Put the "ing" in your Boating

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At some point, all boats need to be refurbished, upgraded or refitted with new products and accessories. For those who are considering any of these, here are some money saving tips.

Having been in the marine industry all my life, I know the difference between marine parts and non-marine parts whether they are for your engine, cabin or on decks. For over half a century, our marine store sold and our service department installed the whole range of genuine marine products for boats.

The difference

The first difference you are going to say is that marine products cost more money but there is good reason and it sure isn’t that the marina or marine store are making a bigger markup. Marine products are designed specifically for boats for safety, functionality, durability, fit and utilitarian reasons.

Non-marine parts, on the other hand are not built or designed for boats. They will probably work but no where near as well or as long as products made specifically for marine use. They may not have the required safety features necessary for boats or securing brackets or electrical breakers or non-corrosive abilities or be made of suitable materials and, they could actually cause you more problems than you would like to encounter.

Something Brenda learned from her father’s television business when she was a young girl, was from Zenith’s motto “Quality is remembered long after price is forgotten”. This holds true in boating as well. Paying a little more up front for quality marine parts could end up costing less in the long run and serve you far better. It is like most other things in life, you really get what you pay for.

Marine Refrigerator

A good example is a marine frig. It is designed with a door locking catch so that the door won’t open and spill the contents all over the galley in rough seas. It has brackets to hold it in place, is a standard size for the standard size opening on most boats, so you don’t have to pay for a custom installation. Parts are suitable for moisture, stainless steel avoids corrosion. Some have integrated evaporators, edges on the front of the shelves to stop things falling out and others have drawers. They are designed to give you more in less space.

They run on 12V or the combination of 12V and 110V giving you greater flexibility while cruising. More than adequate insulation, the correct size of compressor, and non-flammable refrigerant are all taken into consideration on marine frigs as well as whether to use water or air cooling and how to get rid of the heat generated by the refrigeration unit. Marine refrigerators are engineered and built to operate under tough conditions. They must withstand violent movement, operate noiselessly, be thoroughly reliable - and most important of all - consume an absolute minimum of battery power.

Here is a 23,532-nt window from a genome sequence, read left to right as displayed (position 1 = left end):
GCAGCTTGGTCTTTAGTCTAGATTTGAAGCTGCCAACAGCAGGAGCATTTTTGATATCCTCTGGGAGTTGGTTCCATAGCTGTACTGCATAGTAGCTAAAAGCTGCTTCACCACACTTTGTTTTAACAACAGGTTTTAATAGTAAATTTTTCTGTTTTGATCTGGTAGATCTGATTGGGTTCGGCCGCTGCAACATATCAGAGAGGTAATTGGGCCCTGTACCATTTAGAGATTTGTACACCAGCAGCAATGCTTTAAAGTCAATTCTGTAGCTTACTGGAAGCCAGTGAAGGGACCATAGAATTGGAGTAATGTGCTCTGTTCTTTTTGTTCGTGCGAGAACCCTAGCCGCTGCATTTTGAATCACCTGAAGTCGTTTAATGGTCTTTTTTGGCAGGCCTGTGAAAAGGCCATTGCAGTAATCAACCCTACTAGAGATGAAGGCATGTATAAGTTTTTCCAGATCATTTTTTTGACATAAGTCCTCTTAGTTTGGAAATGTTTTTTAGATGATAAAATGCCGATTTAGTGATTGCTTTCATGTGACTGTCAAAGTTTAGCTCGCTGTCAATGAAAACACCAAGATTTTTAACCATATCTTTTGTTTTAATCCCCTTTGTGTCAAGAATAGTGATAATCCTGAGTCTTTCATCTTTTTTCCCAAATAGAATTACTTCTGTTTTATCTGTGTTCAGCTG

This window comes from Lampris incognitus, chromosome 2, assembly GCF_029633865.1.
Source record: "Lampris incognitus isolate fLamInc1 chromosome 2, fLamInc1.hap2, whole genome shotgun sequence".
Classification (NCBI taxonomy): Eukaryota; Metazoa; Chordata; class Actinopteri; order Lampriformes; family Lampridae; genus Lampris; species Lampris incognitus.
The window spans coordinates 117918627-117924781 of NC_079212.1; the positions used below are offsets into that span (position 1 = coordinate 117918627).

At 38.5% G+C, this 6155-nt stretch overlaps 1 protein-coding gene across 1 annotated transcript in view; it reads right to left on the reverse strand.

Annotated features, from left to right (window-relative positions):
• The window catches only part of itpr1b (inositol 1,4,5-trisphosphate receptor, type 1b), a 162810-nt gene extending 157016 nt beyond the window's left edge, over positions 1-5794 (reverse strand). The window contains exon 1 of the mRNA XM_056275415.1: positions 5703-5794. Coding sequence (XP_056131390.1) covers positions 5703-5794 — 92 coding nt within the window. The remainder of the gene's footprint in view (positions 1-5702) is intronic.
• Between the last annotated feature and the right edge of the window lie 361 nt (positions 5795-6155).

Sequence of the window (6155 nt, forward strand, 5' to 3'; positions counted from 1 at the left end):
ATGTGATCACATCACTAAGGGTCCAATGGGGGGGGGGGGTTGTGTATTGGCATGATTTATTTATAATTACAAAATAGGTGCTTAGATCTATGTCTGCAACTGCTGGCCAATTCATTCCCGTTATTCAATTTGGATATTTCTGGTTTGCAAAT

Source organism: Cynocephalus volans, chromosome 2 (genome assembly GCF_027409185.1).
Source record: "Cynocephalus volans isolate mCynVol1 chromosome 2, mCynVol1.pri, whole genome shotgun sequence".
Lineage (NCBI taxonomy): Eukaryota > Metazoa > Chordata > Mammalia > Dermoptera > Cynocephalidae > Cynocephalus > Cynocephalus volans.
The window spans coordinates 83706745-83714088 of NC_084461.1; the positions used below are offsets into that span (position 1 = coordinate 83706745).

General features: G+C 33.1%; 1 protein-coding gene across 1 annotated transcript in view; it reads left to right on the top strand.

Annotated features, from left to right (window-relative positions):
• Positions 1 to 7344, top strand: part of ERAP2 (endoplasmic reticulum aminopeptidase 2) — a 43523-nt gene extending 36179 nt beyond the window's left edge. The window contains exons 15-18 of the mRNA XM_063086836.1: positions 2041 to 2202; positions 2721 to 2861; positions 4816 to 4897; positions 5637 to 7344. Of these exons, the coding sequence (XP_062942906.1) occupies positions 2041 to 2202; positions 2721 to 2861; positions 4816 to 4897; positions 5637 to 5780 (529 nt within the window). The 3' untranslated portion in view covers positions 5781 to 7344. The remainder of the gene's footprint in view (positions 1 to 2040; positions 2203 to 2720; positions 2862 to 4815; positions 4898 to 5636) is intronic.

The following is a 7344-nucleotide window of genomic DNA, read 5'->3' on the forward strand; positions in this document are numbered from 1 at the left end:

If you are considering using a ll0-volt refrigeration unit instead of a 12-volt unit and run it off an inverter, do you research. Some technical data we found on the internet from some of the marine refrigeration sites follows:

110-volt refrigeration units used on boats are an adaptation from the standard home or commercial refrigeration units. They normally consist of hermetically sealed compressor units identified as low back pressure units so that low freezer temperatures can be maintained. They can either be air or water-cooled. The big problem with 110-volt units is the amperage required to start the unit. This may get a little technical, but something you should consider. For example: The average 1/2 horsepower frig unit will take around 1800 watts of power to start it, and it will run at about 900 watts and produce somewhere around 3000 BTU of cooling per hour at 900 watts on a 90 degree day. If you power this unit through an inverter that was 95% efficient you would have a one hour drain on your 12-Volt batteries of 83 AMP hours. At high amperage, the inverter is much less than 95%. Any time the refrigerator is running the alternator must be running.

Another marine frig company representative had the following to say when we posed the question about marine versus non marine frigs. There are no complete cabinet refrigerators made for boats. There are 12 volt RV refrigerators that are used in boats with some degree of problems such as disposing of heat produced and keeping product from falling out of box in rough seas. Most boat refrigerator systems are ice box conversion kits. Conversion kits and RV cabinet refrigerators cost from three to six times what a home refrigerator costs.

Boats cruising in the tropics need more insulation than offered in a home refrigerator but still can be OK in hot climates but they will consume more power than a box with 4 to 6 inches of insulation, and they have a shorter life due to condensation and salt air.

RV and home refrigerators require an energy source 24 hrs per day. Pleasure boats generally have 12 volt DC power, but most do not have AC power all the time. There are boats that use 110 volt home refrigerators supplying power to run them through a DC to AC inverter. The disadvantage to this inverter method is it takes about 25% more daily battery power than the same size 12 volt RV unit would.